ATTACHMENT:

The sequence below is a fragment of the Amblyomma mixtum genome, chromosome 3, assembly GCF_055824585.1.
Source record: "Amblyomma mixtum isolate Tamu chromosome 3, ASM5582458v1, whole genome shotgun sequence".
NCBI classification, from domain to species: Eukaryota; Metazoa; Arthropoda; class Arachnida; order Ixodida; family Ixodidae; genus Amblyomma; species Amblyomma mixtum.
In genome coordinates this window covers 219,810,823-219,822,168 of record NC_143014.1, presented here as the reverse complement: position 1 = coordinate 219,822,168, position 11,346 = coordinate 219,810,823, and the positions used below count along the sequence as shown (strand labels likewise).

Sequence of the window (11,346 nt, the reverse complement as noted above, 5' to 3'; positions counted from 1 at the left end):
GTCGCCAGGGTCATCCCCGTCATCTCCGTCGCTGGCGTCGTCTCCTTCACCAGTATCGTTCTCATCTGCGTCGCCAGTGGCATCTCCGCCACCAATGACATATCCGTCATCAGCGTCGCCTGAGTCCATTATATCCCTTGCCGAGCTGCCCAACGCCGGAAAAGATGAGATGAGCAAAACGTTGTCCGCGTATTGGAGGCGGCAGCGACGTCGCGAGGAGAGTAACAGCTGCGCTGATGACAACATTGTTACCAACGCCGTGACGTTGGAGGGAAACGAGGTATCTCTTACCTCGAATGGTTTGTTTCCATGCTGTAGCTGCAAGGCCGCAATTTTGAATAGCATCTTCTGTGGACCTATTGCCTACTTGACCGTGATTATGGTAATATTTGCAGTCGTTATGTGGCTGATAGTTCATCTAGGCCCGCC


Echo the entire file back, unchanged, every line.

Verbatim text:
The sequence below is a fragment of the Amblyomma mixtum genome, chromosome 3, assembly GCF_055824585.1.
Source record: "Amblyomma mixtum isolate Tamu chromosome 3, ASM5582458v1, whole genome shotgun sequence".
NCBI classification, from domain to species: Eukaryota; Metazoa; Arthropoda; class Arachnida; order Ixodida; family Ixodidae; genus Amblyomma; species Amblyomma mixtum.
In genome coordinates this window covers 219,810,823-219,822,168 of record NC_143014.1, presented here as the reverse complement: position 1 = coordinate 219,822,168, position 11,346 = coordinate 219,810,823, and the positions used below count along the sequence as shown (strand labels likewise).

Sequence of the window (11,346 nt, the reverse complement as noted above, 5' to 3'; positions counted from 1 at the left end):
GTCGCCAGGGTCATCCCCGTCATCTCCGTCGCTGGCGTCGTCTCCTTCACCAGTATCGTTCTCATCTGCGTCGCCAGTGGCATCTCCGCCACCAATGACATATCCGTCATCAGCGTCGCCTGAGTCCATTATATCCCTTGCCGAGCTGCCCAACGCCGGAAAAGATGAGATGAGCAAAACGTTGTCCGCGTATTGGAGGCGGCAGCGACGTCGCGAGGAGAGTAACAGCTGCGCTGATGACAACATTGTTACCAACGCCGTGACGTTGGAGGGAAACGAGGTATCTCTTACCTCGAATGGTTTGTTTCCATGCTGTAGCTGCAAGGCCGCAATTTTGAATAGCATCTTCTGTGGACCTATTGCCTACTTGACCGTGATTATGGTAATATTTGCAGTCGTTATGTGGCTGATAGTTCATCTAGGCCCGCC